Lemurs break in at night to turn up zoo's heating
Lemurs at a Westcountry zoo have found a crafty way to stay warm – by reaching into a heater cage and turning up the thermostat themselves.
And the animals at Tropiquaria Zoo in Watchet, Somerset, have also discovered a way to climb into the cage so they can huddle round the heater.
The new group of ring-tailed lemurs – Devine, William, Katrina, Barry and Julien – only arrived a few weeks before Christmas, when the cold weather first struck.
Zoo director Chris Moiser said: "There was a little concern about the sudden start of the cold weather, because we didn't know how they would cope in their new home. We had the heater set at a temperature that we thought they would find comfortable.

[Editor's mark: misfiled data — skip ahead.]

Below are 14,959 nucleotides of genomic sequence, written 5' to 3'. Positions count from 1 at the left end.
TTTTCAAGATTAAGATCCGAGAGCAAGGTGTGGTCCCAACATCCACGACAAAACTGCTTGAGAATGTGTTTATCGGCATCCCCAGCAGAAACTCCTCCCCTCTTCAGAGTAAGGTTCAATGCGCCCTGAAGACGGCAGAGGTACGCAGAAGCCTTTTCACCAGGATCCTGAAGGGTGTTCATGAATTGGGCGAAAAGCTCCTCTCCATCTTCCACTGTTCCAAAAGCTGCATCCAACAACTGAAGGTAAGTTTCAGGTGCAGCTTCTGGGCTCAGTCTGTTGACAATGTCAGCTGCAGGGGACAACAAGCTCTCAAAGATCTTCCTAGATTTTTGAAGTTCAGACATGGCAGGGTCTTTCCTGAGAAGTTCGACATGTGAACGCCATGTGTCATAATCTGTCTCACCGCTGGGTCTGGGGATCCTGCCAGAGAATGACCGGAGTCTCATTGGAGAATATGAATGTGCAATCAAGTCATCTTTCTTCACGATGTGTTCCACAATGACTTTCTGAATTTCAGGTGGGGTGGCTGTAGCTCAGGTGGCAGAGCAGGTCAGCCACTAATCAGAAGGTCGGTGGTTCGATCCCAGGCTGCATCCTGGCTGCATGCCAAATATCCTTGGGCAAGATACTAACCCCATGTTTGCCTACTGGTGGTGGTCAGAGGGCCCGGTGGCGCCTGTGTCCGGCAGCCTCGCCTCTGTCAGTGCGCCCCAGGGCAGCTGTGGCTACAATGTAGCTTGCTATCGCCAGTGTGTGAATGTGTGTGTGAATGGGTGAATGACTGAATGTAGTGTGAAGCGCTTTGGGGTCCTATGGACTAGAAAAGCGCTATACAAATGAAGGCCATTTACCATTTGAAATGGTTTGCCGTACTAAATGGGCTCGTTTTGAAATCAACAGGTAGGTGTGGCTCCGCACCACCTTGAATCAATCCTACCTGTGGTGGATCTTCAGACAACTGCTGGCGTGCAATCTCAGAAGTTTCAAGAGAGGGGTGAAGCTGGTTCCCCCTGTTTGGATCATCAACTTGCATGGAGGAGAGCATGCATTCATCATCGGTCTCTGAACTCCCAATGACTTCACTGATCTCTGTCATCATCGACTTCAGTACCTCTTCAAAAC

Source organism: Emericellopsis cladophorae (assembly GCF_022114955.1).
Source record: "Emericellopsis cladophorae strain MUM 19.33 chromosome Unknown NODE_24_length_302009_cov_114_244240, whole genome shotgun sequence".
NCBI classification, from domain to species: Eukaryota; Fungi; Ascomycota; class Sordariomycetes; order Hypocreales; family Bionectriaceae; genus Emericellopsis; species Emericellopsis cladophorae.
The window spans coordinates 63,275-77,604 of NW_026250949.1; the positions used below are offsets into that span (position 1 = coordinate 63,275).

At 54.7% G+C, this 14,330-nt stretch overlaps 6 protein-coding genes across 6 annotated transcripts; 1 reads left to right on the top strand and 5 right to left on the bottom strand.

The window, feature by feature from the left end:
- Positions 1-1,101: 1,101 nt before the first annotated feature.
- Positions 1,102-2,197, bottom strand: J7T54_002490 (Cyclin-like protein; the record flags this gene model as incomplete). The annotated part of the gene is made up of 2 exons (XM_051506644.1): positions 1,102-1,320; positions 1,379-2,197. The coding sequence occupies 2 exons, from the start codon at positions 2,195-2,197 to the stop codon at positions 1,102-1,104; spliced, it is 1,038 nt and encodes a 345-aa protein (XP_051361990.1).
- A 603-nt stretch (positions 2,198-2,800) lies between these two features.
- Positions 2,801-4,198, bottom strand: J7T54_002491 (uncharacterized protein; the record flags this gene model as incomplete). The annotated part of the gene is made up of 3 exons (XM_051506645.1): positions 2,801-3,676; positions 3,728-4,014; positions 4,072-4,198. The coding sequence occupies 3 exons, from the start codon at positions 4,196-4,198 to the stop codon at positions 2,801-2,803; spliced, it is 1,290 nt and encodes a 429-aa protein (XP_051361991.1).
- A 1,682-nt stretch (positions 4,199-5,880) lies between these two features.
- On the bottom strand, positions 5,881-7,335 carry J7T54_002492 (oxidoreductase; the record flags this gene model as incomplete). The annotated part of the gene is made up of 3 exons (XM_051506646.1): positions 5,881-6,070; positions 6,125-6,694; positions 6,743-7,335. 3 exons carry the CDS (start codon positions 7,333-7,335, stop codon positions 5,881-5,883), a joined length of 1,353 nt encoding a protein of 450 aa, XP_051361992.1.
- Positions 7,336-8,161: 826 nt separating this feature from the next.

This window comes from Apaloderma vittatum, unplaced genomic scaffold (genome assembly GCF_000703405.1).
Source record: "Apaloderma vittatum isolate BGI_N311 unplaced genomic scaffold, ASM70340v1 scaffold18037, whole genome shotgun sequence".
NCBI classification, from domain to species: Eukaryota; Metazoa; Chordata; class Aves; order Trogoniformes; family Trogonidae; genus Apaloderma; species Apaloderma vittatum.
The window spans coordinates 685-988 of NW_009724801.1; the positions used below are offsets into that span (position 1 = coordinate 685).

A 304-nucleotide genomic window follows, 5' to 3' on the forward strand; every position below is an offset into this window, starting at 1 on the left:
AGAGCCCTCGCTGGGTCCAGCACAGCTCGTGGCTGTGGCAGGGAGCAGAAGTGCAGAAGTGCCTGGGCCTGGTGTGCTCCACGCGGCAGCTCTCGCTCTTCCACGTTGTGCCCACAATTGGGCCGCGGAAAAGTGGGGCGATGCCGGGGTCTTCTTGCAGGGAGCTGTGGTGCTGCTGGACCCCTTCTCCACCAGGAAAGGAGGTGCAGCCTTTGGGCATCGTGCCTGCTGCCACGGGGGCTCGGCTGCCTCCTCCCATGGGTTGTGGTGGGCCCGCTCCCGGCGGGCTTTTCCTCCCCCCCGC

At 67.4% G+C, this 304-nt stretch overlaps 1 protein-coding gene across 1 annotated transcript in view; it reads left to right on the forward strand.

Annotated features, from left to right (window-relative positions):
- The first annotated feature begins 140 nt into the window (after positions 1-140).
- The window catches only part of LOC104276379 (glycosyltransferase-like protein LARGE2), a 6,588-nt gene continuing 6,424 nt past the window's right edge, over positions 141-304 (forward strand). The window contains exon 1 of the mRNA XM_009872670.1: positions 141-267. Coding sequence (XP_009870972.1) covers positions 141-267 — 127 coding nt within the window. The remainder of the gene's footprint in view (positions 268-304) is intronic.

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"Over Christmas, to facilitate staff holidays, I fed them myself for a couple of days and noticed on the first day that the heating had been turned up to maximum. I turned it down again and made a mental note to speak to the keepers.
"The following day it was up to maximum again and, after watching them discreetly for some time, we discovered that on the cooler nights they were reaching in to where the heater was contained and turning the thermostat to max. On the warmer nights they didn't do it. Over the last few days, as it has become really cold, they have now discovered how to break in to the heater cage and, as well as turning up the heat, they will drape themselves over it to rewarm after they have played out in the cold. The normal lemur behaviour in the cold is to huddle, but these do that and then take it in turns to have a heater huddle too.
"They really do take it in turns as well – we often see one draped over the heater."